- Connolly ML: Solvent-accessible surfaces of proteins and nucleic acids. Science. 1983, 221 (4612): 709-13.PubMedView ArticleGoogle Scholar
- Chakravarty S, Varadarajan R: Residue depth: a novel parameter for the analysis of protein structure and stability. Structure. 1999, 7 (7): 723-32.PubMedView ArticleGoogle Scholar
- Pintar A, Carugo O, Pongor S: Atom depth in protein structure and function. Trends Biochem Sci. 2003, 28 (11): 593-7.PubMedView ArticleGoogle Scholar
- Pintar A, Carugo O, Pongor S: Atom depth as a descriptor of the protein interior. Biophys J. 2003, 84 (4): 2553-61.PubMedPubMed CentralView ArticleGoogle Scholar
- Pollastri G, Baldi P, Fariselli P, Casadio R: Prediction of coordination number and relative solvent accessibility in proteins. Proteins. 2002, 47 (2): 142-53.PubMedView ArticleGoogle Scholar
- Kinjo A, Horimoto K, Nishikawa K: Predicting absolute contact numbers of native protein structure from amino acid sequence. Proteins. 2005, 58: 158-65.PubMedView ArticleGoogle Scholar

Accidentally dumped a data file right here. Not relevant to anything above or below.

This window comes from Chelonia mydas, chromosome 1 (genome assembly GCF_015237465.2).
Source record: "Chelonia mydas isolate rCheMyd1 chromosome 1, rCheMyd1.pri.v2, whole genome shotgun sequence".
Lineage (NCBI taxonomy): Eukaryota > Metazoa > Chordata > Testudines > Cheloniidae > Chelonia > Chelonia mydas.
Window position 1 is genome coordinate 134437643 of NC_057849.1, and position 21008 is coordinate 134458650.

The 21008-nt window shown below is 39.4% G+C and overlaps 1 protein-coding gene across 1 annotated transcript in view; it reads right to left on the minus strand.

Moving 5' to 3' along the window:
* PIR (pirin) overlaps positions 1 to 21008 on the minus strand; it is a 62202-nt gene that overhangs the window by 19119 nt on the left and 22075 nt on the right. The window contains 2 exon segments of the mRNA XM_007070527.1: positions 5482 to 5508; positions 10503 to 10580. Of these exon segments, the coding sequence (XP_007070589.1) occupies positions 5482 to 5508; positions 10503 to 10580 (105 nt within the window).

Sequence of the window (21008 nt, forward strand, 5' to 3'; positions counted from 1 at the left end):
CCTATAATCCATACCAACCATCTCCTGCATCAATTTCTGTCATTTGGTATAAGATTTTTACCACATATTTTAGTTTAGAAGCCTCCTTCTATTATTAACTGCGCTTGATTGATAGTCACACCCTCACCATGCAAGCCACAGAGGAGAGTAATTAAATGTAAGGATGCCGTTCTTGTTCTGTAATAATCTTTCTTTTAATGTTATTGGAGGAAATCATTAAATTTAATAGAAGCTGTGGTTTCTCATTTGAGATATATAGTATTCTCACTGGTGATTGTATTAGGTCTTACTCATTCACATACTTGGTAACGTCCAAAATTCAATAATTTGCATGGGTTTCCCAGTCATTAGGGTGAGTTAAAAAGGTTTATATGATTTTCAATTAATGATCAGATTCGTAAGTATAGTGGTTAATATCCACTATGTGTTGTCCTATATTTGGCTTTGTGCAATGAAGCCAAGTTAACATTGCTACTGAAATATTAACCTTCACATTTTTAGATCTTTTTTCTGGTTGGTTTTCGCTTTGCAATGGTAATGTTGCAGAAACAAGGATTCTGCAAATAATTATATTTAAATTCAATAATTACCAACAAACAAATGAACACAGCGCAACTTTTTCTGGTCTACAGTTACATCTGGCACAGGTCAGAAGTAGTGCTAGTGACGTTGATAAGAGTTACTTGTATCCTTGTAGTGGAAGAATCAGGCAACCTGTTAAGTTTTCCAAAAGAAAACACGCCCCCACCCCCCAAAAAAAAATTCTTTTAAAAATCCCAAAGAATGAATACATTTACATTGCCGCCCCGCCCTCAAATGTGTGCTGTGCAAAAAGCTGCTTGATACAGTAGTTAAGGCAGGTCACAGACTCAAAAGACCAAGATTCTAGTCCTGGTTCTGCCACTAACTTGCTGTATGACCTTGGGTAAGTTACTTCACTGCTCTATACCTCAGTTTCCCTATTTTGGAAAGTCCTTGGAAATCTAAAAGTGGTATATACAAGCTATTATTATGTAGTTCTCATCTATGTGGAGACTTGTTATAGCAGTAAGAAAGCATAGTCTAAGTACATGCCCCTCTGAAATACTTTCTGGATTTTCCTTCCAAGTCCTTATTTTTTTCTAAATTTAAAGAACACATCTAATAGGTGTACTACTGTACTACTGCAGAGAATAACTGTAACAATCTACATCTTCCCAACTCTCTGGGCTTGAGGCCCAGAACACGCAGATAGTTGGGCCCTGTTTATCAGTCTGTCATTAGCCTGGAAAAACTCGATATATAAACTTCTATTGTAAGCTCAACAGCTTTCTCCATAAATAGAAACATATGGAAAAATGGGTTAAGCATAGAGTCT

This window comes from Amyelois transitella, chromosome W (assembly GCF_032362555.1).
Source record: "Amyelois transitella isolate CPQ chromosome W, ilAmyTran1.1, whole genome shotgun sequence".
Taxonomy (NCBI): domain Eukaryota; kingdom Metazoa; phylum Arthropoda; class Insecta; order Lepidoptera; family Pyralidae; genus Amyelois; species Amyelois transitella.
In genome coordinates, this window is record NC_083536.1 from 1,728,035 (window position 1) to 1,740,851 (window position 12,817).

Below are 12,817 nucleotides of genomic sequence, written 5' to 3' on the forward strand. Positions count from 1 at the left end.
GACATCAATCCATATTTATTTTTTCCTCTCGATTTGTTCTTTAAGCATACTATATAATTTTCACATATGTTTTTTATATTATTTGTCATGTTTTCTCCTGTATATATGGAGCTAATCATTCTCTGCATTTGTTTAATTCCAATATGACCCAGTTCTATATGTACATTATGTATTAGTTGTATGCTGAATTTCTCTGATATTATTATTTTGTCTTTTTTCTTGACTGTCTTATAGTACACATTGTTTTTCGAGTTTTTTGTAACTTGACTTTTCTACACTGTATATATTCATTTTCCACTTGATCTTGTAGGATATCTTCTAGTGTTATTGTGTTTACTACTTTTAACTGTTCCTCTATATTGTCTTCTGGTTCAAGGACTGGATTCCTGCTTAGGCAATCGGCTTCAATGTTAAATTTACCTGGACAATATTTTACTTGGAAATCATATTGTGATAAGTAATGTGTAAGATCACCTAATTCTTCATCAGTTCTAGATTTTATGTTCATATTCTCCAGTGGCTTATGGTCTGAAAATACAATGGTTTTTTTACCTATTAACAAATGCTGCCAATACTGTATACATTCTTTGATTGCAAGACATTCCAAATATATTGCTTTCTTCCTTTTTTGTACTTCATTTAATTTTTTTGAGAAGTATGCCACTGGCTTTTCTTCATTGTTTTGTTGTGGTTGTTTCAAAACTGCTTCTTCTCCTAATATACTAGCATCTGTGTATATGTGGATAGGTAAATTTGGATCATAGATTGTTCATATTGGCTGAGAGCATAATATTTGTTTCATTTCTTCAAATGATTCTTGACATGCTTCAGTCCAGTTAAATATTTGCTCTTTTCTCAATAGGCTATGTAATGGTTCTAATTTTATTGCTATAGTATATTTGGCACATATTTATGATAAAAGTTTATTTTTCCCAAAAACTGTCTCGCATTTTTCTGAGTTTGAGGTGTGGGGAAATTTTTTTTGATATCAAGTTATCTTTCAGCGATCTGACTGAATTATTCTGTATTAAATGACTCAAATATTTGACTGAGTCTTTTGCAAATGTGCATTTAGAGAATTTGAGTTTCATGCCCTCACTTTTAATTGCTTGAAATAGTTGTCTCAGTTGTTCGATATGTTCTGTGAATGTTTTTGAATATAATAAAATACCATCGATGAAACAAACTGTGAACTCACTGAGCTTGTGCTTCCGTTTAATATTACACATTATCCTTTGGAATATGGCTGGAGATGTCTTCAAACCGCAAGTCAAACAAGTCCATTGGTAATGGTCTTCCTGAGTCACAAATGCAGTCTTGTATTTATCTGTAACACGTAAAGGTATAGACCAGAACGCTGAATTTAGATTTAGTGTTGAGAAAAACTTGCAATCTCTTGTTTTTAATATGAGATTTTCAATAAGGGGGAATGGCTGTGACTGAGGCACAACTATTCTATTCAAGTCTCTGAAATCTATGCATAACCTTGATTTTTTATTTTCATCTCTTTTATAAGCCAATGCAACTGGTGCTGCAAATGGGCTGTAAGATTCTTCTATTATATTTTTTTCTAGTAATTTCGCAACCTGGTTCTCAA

- Hamelryck T: An amino acid has two sides: a new 2D measure provides a different view of solvent exposure. Proteins. 2005, 59: 38-48.PubMedView ArticleGoogle Scholar
- Simons KT, Kooperberg C, Huang E, Baker D: Assembly of protein tertiary structures from fragments with similar local sequences using simulated annealing and Bayesian scoring functions. J Mol Biol. 1997, 268: 209-25.PubMedView ArticleGoogle Scholar
- Bjarni Vilhjalmsson, Thomas Hamelryck: Predicting a New Type of Solvent Exposure. ECCB Computational Biology Madrid 05 P-C35 Poster. 2005Google Scholar
- Kinjo AR, Nishikawa K: Recoverable one-dimensional encoding of three-dimensional protein structures. Bioinformatics. 2005, 21 (10): 2167-70.PubMedView ArticleGoogle Scholar